Comment: This leaves NVIDIA in some pretty hot water... (Score 2, Informative) 245

by dandaman32 (#33328378) Attached to: Open-Source 2D, 3D Drivers For ATI Radeon HD 5000 Series

If NVIDIA doesn't get off their ass they've got some dark times ahead. They decided to get butthurt over XFX releasing cards with ATI chipsets on them, yet gamers are still sticking with XFX because their cards are such great quality. So they're losing parts of the gamer market, and now they have the chance to lose Linux users due to an open source driver being out there for ATI cards vs. only a closed source (albeit, admittedly, fairly high quality) one for NVIDIA cards.

Currently an owner of an XFX GTX 260 card running on NVIDIA's closed source driver and Fedora 13. If I upgrade it's probably not going to end up in NVIDIA's favor, between XFX making good, high quality ATI based cards and AMD's open source drivers.

Software

WordPress 3.0 Released 79

Posted by timothy
from the now-even-wordier dept.
An anonymous reader writes "WordPress 3.0, the thirteenth major release of WordPress and the culmination of half a year of work by 218 contributors, is now available for download and comes with 1,217 bug fixes and feature enhancements. Major new features in this release include a new default theme called Twenty Ten. Theme developers have new APIs that allow them easily to implement custom backgrounds, headers, shortlinks, menus (no more file editing), post types, and taxonomies."

+ - Spanish Judges Liken File Sharing to Lending Books->

Submitted by
Dan Fuhry
Dan Fuhry writes "A judicial panel in the Provincial Court of Madrid has closed a case that has been running since 2005, ruling that the accused are not guilty of any copyright infringement on the grounds that their BitTorrent tracker did not distribute any copyrighted material, and they did not generate any profit from their site. The article notes, "[t]he judges noted that all this takes places between many users all at once without any of them receiving any financial reward." This implies that the judges are sympathetic to file sharers. The ruling essentially says that file sharing is the digital equivalent of lending, selling or sharing books or other media. Maybe it's time for all of them rowdy pirates to move to Spain?"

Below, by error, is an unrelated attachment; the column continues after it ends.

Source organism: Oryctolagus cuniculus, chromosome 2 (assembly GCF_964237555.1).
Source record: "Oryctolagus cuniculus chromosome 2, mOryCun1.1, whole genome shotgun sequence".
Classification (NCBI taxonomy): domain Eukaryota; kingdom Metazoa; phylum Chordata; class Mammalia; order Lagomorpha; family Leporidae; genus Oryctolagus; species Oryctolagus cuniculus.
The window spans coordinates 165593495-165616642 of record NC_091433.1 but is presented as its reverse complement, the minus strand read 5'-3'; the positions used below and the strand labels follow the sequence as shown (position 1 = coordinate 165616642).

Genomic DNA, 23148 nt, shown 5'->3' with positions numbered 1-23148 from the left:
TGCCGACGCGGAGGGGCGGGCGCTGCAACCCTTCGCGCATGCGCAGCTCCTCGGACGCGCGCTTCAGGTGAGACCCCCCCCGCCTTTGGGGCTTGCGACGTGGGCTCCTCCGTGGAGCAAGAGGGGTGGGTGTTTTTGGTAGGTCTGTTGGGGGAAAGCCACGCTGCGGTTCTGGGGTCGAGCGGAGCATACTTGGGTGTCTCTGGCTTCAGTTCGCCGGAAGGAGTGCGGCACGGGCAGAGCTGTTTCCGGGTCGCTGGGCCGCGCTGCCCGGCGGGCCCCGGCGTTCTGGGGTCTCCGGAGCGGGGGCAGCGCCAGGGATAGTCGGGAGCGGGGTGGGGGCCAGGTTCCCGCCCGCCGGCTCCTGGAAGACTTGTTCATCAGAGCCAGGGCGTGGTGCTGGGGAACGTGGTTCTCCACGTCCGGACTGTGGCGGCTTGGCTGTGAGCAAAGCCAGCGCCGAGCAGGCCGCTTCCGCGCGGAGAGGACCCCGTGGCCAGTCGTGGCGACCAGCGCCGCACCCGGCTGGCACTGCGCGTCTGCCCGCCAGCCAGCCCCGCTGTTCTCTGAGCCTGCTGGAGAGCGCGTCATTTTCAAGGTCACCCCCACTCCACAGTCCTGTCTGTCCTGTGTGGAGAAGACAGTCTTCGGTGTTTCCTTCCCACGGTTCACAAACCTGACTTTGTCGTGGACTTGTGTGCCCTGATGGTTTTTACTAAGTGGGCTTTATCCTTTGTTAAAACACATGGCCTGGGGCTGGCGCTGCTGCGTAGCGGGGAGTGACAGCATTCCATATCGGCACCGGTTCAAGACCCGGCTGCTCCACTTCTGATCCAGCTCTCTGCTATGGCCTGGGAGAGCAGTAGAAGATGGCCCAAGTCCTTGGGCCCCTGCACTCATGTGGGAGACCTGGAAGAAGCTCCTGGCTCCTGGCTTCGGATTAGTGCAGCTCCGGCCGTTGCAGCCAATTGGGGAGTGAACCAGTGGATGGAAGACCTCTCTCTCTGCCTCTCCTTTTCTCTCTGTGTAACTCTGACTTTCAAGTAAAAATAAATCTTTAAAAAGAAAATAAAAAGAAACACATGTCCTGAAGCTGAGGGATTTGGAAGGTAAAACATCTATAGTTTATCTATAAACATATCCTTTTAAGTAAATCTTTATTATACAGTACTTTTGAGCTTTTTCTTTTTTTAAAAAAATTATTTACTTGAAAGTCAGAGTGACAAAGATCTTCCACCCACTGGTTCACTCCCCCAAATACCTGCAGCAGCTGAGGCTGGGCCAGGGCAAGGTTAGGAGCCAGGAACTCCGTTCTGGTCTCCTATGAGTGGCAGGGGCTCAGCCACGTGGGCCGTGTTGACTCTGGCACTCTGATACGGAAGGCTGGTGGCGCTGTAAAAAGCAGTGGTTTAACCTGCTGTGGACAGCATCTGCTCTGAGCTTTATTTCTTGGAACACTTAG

Link to Original Source

+ - US Federal Judge Rules NSA Wiretapping Illegal->

Submitted by
Dan Fuhry
Dan Fuhry writes ""A federal judge ruled Wednesday that the National Security Agency’s program of surveillance without warrants was illegal, rejecting the Obama administration’s effort to keep shrouded in secrecy one of the most disputed counterterrorism policies of former President George W. Bush. In a 45-page opinion, Judge Vaughn R. Walker ruled that the government had violated a 1978 federal statute requiring court approval for domestic surveillance when it intercepted phone calls of Al Haramain, a now-defunct Islamic charity in Oregon."

This is a considerable step in the right direction for the privacy of United States citizens. Now if only they would decide the same about warrantless laptop confiscation and searching at the border."

Link to Original Source

Comment: Re:Tips for Enano (Score 1) 244

by dandaman32 (#30945316) Attached to: How To Spread Word About My FOSS Project?

Make the link to the "demo" front and center. Forget about "screenshots" -- it's a web application, who wants to see screenshots when you can click a link and see the web app in action!

You're right. Changed this.

Let people using Enano send in a link (or edit a wiki page of links) linking to their homepage. This will give end-users with tiny sites an incentive to try your package, because it will drive traffic to them. Long ago, I used a CMS called Serendipity that had exactly this marketing tactic, and it worked well.

How would you recommend we get this off the ground? I feel like the list has to have at least 20-ish sites, or people will just go "this is a joke."

Uh.. you really need themes available. Think of myspace, etc. People like to customize their sites.

I'm trying to think of a better way to promote the Enanium backgrounds plugin. Basically you drop in a .jpg file and a 16x16 .png icon and Enanium (the new shiny default theme I designed at some point along the 1.1.x beta series) does all the dirty work of applying it as a background for your site. That's the most common form of customization I've seen people using.

Offtopic: The other reason I stayed anonymous because I haven't been "dandaman32" in about 3 years. It's one of those juvenile nicknames you can never seem to get rid of. That, and this account's got karma on /. and I can thus get my daily news fix without staring at flash ads.

ASHes to ASHes, DOS to DOS.